5 Reasons You are Snoring — and How to Stop It
Snoring results from your body pushing air through your throat and nose at night when you’re trying to sleep. Snoring doesn’t always indicate a serious medical condition, although it sometimes can. It may be caused by several underlying factors that are surprisingly easy to treat, including excess weight and poor sleeping habits. Here are five reasons you might be snoring and how to stop it once and for all, to achieve more restful sleep.
The airways of overweight people can become narrowed, even if they don’t have an actual sleep disorder. Narrowed airways lead to vibration of the upper airway tissues resulting in the sound we know as snoring. This may explain why some obese patients, regardless of their underlying health status, report loud snoring or difficulty breathing while asleep. To prevent that from happening, doctors recommend losing weight through diet and exercise to help keep the airway clear. If you think this may relate to you, losing some weight can make a difference in how well you breathe during sleep, which in turn helps you sleep better.
Alcohol Before Bed
Alcohol can have sedative effects that cause your body to relax. This relaxing impacts your nasal passages, causing reduced airflow and snoring, also resulting in a dry throat. Alcohol is also linked to poor sleep quality and duration, as it disrupts your natural sleep cycle, contributing to fatigue and possibly headaches the next day. To avoid snoring in your sleep, we recommend cutting out alcohol as much as possible, especially before bedtime. Also, make sure you’re getting enough water every day; dehydration can cause problems with your throat tissues.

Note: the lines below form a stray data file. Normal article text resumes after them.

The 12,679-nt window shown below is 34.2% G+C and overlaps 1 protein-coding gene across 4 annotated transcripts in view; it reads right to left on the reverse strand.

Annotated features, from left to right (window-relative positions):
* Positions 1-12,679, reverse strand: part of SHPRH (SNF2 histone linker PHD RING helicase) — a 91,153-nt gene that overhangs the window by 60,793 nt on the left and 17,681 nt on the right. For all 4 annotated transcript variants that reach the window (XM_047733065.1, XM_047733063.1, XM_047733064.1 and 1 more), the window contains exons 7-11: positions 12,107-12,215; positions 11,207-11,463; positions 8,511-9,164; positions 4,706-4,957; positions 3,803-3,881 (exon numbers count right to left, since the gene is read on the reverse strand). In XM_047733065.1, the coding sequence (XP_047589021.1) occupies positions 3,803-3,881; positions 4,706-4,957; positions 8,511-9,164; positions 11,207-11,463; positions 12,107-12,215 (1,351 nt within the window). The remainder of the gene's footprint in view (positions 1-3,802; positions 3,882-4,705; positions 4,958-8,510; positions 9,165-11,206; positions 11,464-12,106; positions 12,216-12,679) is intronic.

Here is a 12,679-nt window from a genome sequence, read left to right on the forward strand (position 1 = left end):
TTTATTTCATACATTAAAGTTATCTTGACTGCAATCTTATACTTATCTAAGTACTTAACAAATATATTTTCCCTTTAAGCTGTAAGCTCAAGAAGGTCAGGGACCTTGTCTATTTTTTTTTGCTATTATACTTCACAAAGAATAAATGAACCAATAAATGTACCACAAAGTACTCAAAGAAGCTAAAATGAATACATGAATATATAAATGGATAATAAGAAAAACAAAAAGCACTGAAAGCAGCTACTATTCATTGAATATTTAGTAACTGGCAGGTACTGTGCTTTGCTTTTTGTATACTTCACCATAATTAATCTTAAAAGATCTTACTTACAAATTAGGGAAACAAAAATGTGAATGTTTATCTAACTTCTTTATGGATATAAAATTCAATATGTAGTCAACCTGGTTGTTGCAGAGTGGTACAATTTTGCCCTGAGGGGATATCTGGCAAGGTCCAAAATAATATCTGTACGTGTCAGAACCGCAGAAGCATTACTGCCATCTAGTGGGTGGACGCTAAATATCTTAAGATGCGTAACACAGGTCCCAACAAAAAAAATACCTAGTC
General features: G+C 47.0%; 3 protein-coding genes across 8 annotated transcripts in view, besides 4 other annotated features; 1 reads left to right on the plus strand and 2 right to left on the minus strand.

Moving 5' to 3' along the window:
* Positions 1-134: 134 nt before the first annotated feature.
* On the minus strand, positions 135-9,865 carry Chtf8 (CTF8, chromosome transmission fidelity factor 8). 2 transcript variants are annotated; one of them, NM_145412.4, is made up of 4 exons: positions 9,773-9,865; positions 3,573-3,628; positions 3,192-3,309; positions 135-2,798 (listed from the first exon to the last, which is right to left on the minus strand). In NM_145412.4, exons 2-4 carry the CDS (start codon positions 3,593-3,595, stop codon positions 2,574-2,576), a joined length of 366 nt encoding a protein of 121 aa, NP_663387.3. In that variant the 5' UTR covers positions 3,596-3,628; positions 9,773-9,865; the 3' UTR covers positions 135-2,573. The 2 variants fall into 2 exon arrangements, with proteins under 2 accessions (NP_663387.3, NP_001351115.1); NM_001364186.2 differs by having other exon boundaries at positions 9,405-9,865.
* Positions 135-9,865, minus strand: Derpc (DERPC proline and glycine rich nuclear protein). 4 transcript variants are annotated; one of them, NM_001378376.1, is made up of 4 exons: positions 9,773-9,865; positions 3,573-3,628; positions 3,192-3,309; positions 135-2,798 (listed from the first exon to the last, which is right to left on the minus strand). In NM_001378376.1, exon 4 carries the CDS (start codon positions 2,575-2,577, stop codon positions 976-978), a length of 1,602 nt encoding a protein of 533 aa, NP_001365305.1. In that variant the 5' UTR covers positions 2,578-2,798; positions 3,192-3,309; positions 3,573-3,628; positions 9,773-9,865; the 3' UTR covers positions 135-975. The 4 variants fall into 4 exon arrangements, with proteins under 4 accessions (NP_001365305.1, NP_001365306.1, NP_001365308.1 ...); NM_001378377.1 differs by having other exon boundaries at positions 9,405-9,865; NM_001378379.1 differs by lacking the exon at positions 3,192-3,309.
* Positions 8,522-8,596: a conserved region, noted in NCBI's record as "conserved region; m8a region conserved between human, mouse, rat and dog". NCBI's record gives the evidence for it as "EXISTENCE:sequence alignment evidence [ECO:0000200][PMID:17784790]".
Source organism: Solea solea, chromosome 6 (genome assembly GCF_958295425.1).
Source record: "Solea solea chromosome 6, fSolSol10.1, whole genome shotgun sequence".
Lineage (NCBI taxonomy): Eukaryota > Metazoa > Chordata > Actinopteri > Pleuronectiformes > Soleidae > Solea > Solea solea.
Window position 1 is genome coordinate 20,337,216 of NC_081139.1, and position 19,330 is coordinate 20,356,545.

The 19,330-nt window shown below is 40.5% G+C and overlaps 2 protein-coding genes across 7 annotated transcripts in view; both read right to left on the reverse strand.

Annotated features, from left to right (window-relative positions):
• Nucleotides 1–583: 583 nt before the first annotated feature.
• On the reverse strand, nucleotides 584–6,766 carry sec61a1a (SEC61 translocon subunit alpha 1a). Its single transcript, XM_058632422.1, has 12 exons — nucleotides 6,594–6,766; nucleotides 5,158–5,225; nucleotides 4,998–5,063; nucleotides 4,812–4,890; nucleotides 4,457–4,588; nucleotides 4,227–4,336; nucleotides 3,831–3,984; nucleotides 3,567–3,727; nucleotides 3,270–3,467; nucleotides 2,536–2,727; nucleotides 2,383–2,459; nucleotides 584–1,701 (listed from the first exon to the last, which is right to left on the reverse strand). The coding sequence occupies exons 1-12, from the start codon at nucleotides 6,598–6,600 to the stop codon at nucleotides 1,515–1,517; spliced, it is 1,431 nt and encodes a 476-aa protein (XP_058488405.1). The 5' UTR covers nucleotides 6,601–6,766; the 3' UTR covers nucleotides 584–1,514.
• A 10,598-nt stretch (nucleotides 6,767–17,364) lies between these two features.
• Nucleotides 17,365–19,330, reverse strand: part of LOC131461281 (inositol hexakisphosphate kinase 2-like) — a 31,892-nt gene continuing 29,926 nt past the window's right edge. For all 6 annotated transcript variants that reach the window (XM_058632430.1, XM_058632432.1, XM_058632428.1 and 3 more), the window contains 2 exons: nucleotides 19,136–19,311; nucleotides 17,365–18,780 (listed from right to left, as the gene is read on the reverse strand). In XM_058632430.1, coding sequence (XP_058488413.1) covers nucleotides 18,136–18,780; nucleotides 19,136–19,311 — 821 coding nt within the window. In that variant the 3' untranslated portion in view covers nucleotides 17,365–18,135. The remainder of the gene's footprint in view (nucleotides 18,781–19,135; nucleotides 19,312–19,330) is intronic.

Cold or Sinus Problems
Many snorers have colds or sinus problems. Their nasal passages, throat, and mouth may be inflamed, clogged or narrowed, making it difficult to breathe out all of their air. This can cause snoring. If you’re a snorer with nasal congestion, try regularly using a neti pot; these devices flush fluid through your nasal passages. Your doctor might also prescribe a decongestant, nasal spray or antihistamine to help reduce swelling in your nose. Surgery might be required if other methods don’t work in some cases.
When you’re not getting enough sleep, you’re fatigued. When you’re fatigued, it’s more difficult for your body to use oxygen efficiently, so even mild sleep deprivation can cause significant snoring. Fatigue causes a common snoring side effect: hypopnea (less breath) or apnea (no breath). When you’re tired, your muscles relax during sleep more than normal. That relaxation allows your tongue, soft palate, and uvula to fall back into your throat when you breathe in, which can contribute to snoring and other sleep disorders such as sleep apnea.
Sleeping On Your Back
Back sleepers often snore because gravity makes it more difficult to keep their airways open while asleep. If you’re a back sleeper, try propping your head up with extra pillows or placing a small wedge between your body and mattress to slightly elevate your head. Another option is to sleep on your side instead of your back—this position can help minimize snoring by keeping airways fully clear.
Snoring can be more than just a habit–it may be a sign of a serious health issue. It’s important to talk to your doctor to identify the cause of snoring and discuss different options for stopping it for a better night of rest.